Two two games in hand, Sigi Schmid and the Seattle Sounders are only two points behind Western Conference leading Real Salt Lake, their 1.77 points per game the best rate in Major League Soccer.

What the important Sigi Schmid decision says about Seattle Sounders FC

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Only time will tell whether retaining Sigi Schmidt for a sixth season in Seattle was the correct call or not.

The pressure is certainly now dialed to the ‘on’ position for the organization. (Ironically, if you think about it, the pressure on Schmid diminishes now. In a sense, he’s playing with ‘house money’ at this point. He knows the deal, with pretty much zero ambiguity about it: get the job done in 2014 by advancing into MLS Cup or at very least into the conference finals, or prepare for the next career move.)

But we know a little more about the Sounders organization now, about the larger club mindset and sense of itself. And it looks pretty good.

Seattle is a bit of an outlier in MLS as we all know – and for all the right reasons. Its success in attendance and regional market impact created a specialness about Seattle from even before its first kick of an MLS ball in 2009.

But there was always an inherent danger, a peril connected to the attached expectations.

It’s great to be ambitious. It’s fantastic to want good things for your fans, especially when there are so blessed many of them.

But none of that means any club ‘deserves’ an MLS Cup or a U.S. Open Cup or a Champions League spot or whatever. Those are competitive pursuits, and they are earned … nothing more, nothing less. That’s why I always wince when I hear that these fans or that organization or this owner deserves a championship.

No, they don’t. They deserve a fair chance … everything else you earn.

With Seattle there was always a danger of some creeping sense of entitlement due to the club’s tremendous fan support, because of what the Sounders do for the league. (And the Sounders certainly do a lot, it should be said.) But the moment any air of entitlement gains a harmful hold, there becomes a chance that organizational decisions might reflect such a false feeling of privilege. And that is when things can really go sideways.

I always thought that’s what happened in D.C. United, where a club that pulled ahead early in MLS days (when it was easier to do so, in all honesty) began ‘reading its own press clients,’ so to speak. When things went slightly askew, this drive to get things done quickly – you know, because of those contaminating feelings that this “is what we do … we win championships!” – impacts and corrupts the process. Before you know it, you miss the playoffs five of the last six years, and have the worst season ever in MLS.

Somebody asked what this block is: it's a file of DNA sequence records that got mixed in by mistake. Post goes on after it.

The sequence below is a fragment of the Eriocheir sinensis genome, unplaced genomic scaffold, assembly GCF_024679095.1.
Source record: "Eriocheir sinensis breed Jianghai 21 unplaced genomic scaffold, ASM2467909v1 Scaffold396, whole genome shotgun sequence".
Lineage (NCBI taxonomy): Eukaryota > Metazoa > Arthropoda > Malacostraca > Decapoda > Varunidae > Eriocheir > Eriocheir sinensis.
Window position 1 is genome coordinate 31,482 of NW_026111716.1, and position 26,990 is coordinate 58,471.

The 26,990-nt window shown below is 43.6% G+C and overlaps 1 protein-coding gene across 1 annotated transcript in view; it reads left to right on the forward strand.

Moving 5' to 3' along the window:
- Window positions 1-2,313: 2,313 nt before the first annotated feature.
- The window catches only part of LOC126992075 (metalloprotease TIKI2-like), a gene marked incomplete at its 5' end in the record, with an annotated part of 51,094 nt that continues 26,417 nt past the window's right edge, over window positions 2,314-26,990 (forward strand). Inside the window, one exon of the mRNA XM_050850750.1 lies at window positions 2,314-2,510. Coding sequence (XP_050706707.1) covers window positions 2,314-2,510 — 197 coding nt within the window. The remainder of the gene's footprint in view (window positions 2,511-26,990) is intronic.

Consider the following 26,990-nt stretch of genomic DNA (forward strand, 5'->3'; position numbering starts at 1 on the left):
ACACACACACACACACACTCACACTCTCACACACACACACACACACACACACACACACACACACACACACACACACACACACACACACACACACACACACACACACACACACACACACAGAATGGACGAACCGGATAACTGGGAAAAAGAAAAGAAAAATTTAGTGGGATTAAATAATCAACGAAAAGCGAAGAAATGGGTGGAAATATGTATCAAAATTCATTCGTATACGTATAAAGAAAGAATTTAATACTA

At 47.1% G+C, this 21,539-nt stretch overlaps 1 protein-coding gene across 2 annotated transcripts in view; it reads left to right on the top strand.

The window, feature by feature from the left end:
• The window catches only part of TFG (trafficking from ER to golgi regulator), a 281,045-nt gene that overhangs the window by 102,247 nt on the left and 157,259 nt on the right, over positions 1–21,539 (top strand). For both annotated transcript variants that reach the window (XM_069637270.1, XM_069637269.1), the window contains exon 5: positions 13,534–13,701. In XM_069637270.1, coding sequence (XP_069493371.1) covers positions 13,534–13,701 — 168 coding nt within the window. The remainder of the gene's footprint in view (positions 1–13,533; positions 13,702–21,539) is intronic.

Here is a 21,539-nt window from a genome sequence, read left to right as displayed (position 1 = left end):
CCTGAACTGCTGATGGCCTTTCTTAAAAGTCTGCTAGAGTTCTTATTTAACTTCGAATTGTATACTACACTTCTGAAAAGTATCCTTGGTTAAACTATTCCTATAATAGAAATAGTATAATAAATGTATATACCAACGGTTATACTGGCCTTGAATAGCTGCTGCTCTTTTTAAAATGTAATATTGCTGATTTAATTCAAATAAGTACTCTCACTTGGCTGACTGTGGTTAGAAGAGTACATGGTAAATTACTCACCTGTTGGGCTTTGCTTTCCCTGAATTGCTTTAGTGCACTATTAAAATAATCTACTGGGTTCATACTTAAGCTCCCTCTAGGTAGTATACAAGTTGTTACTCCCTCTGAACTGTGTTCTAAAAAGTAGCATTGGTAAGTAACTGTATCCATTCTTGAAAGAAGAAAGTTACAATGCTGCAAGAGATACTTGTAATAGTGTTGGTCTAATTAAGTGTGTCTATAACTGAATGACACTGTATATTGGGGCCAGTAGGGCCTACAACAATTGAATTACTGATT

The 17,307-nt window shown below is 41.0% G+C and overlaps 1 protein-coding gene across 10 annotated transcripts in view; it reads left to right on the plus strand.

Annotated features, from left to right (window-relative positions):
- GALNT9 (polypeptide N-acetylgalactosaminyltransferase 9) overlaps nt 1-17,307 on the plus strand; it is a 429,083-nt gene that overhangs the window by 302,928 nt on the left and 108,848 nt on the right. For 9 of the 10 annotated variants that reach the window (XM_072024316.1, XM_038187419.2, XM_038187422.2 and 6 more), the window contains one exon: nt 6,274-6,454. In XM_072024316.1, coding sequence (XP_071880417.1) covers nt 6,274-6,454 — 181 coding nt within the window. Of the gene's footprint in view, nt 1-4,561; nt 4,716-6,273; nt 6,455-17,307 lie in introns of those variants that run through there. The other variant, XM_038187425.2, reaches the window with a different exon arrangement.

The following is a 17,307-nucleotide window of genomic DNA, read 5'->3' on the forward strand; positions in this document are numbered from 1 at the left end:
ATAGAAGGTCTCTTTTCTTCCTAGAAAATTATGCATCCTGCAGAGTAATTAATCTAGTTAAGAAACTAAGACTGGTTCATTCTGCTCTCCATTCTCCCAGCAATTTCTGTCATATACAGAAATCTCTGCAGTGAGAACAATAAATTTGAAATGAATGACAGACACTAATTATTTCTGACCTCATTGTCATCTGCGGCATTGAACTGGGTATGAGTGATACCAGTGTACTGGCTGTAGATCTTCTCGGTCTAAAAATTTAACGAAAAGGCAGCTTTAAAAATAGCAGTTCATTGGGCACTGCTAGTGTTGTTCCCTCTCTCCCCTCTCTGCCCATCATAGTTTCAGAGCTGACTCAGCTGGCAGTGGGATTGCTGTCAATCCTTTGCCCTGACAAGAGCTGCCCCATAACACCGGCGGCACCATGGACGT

At the highest organizational levels, the deciders at D.C. United apparently believed themselves to be the smartest people in the room. And that is fine, I suppose … until it begins to influence the way you make important decisions. Then you’re in trouble.

Back to Seattle, that club of tremendous ambition.

Every club must carefully balance the righteous drive for glory with a grounded sense of what is realistically possible. It has to be balanced with a reasonable level of expectation. Because what you badly want and what you can reasonably expect to achieve might be two very different animals.

Seattle in Sigi Schmid’s time? Not all candy corn and lollipops … but not that bad, either.

Today, it looks like upper management knows that.

Again, we won’t know if this was the best call for a few months or maybe even longer. But we do know today that the deciders around CenturyLink Field have a firm grounding on reality. That’s a pretty solid place to start.

3 killed during Colombia’s celebration of soccer title

SAO PAULO, BRAZIL - JULY 06:  The teams of Sao Paulo and Atletico Nacional lines up during semifinal first leg match of Copa Bridgestone Libertadores between Sao Paulo and Atletico Nacional at Morumbi Stadium on July 6, 2016 in Sao Paulo, Brazil.  (Photo by Friedemann Vogel/Getty Images)
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BOGOTA, Colombia (AP) — Colombia’s celebration of victory in the South American club soccer championship has ended in violence, with three fans killed in a night of boisterous revelry.

Authorities say they registered more than 600 street fights after Medellin’s Atletico Nacional defeated Ecuador’s Independiente del Valle 1-0 in Wednesday night’s Copa Libertadores final.

It was Nacional’s second-ever title in the premier South American club tournament and the first by a Colombian team since 2004.

One of those killed was wearing the shirt of a rival Medellin club when he was slashed in the neck with a knife. There were also reports that mobs of Nacional fans attacked adversaries in Bogota.

Police say at least 23 people were injured.

MLS All Stars 1-2 Arsenal: Chuba Akpom provides the late winner for the Gunners

MLS All-Stars midfielder Giovani Dos Santos, front, of Los Angeles Galaxy, takes a shot on goal against Arsenal during the first half of the MLS All-Star soccer game Thursday, July 28, 2016, in San Jose, Calif. (AP Photo/Marcio Jose Sanchez)
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It’s a pre-season friendly for the Premier League side, but it never ends up playing out that way. This Thursday night in San Jose turned out to be an entertaining meeting between Arsenal and the MLS All-Star bunch that saw Arsenal youngster Chuba Akpom tap in the winner in the 87th minute after goals from Didier Drogba and Joel Campbell had evened out for much of the match.

The game was wide open early, as Theo Walcott had the game’s first chance, and Giovanni dos Santos had a good look down the other end in the ninth minute, saved by Petr Cech.